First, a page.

Original Release: June 21, 2103
Directed By: Dan Scanlon
Screenplay By: Dan Gerson, Robert L. Baird and Dan Scanlon
Starring: Billy Crystal, John Goodman, Steve Buscemi and Helen Mirren
If I could give an award to the most underrated Pixar film, I think I would easily give it to Monsters University. As someone who is not a fan of prequels, I didn’t even go to see this one in the theater. I didn’t care. And honestly, I think a lot people felt that way. I remember finally seeing it on DVD and thinking, wait, why did I not see this? That’s because Monsters University is a delightful little comedy about two worst enemies who become best friends. What’s more is that it shows how there isn’t always one right way to do everything and that people, well in this case monsters, have different things they excel at and different things they aren’t so great at. And most importantly, it shows that that very fact is a good thing. Let’s use one big eye to take a closer look.
In retrospect, it makes complete sense that Mike is a nerd who excels at everything while Sully is a lazy jock. Immediately this puts them at odds. Of course, when life dreams and family pride are put on the line, they are forced to work together towards a common goal: making a fraternity which is the lamest of them all, into winners. The film wastes little time raising the stakes as Mike throws his team in to compete in the Scare Games and bets that if they win, the whole team will be admitted into the Scaring School, basically the Monster world’s version of being doctors or lawyers. Yet if they lose, Mike will have to leave the school for good, giving up a lifelong dream of attending Monsters University.
Monsters University works in an opposite structure to Monsters, Inc. In the original film, we watch best friends begin to grow apart and then must find a way to come together again. In the prequel, we see pure enemies who must learn how to be best friends by the end. This mirror structure actually works very well. The problem with prequels is that they end up feeling less important as you already know what will eventually happen. But here, I really did want to know how these polar opposites would end up being the amazing team they later become. There’s something very organic and real about how their friendship evolves and though the nerd and the jock is not a story that is wholly original, Pixar finds ways to make it feel as though I’m seeing it for the first time.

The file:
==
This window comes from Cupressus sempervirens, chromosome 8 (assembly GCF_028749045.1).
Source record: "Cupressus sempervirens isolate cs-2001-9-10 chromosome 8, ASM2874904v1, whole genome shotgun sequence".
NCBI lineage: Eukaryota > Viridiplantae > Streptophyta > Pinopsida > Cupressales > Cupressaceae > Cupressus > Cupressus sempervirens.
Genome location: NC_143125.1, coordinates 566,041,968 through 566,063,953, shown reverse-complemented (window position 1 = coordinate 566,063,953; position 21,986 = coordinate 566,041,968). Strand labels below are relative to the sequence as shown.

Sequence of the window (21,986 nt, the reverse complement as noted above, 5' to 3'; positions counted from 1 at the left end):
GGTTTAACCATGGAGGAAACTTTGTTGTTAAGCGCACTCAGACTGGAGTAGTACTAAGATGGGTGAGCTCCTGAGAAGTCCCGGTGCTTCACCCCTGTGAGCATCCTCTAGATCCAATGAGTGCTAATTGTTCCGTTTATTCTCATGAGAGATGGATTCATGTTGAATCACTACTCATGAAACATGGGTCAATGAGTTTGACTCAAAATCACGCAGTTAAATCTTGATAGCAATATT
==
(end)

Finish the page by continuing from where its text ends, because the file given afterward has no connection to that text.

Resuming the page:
Something I praised Monsters, Inc. for was its excellent world building. This is further developed here as questions like, where do the scream tanks come from are answered. I think it’s interesting to see how much this world revolves around energy and fuel. I think that feeling might also be there as that is the specialty of the school itself. Everything seems to revolve around how scary someone is and how that is a measure of success. This feels similar to how in some schools, how muscular or how tough you are decides how successful you are.
Mike really grows as a character in this film. While in the original film, he can be seen as a naggy, sometimes whiny sidekick, he manages to really shine here. He’s resourceful and intelligent. He’s driven and passionate. He’s a character we really feel for because he’s in a world that he isn’t right for but it takes some time for him to figure that fact out. Much like many students. What he goes to school for, isn’t his true calling, and it takes making some mistakes to find his own path.
As a side note, I really love seeing Randall develop his hatred for Sully. It’s fun to see him start to give his evil glare because he takes off his glasses to look cool. He sort of represents the other path that someone who wants to come out of their shell might take and it really is the most revelatory this film gets in relationship to its predecessor.
This might stand as one of my favorite Pixar endings. Not because it’s incredibly moving or tear-jerking, but because it’s pleasantly surprising. Much like Ratatouille, this ending exists in more of a real world. Yeah, they got expelled. There’s no magical way to come back from that, but there are other ways to get to where you want to be. Monsters University ends up being a tale of how we learn to carve our own path and then take our own road to get there. And all that really matters are the relationships we make along that path. “You never told me that before,” says Mike when Sully comes clean about his family issues. “That’s because we weren’t friends before.” What a great line.
So while Monsters University may never be the best Pixar movie, it is a great one nonetheless. Honestly, I think it’s a better film for college students than kids. It represents tough lessons we all learn as we grow up and shows that if you have a dream, you can attain it, but your dream might transform along the way. We are all great at something. Sometimes it just takes a little effort to understand what that something is. Monsters University casually reminds us that teamwork always trumps solidarity and friendship always trumps rivalry.
Our time with this project is coming to an end. Since I’ve already written about Finding Dory and The Good Dinosaur, next week will be the last Vault Pixar before we move on to a new project. As a side note, I am currently reading Ed Catmull’s (President of Pixar) book Creativity, Inc. and I am beyond excited to talk about it here as it has been not only life affirming but extremely motivating. In the meantime, I’ll get back to watching Pixar movies. I hope the next one doesn’t make me cry. What’s that? You say the next one is Inside out? You know what, just leave the tissue box here for a bit.
NEXT UP: Inside Out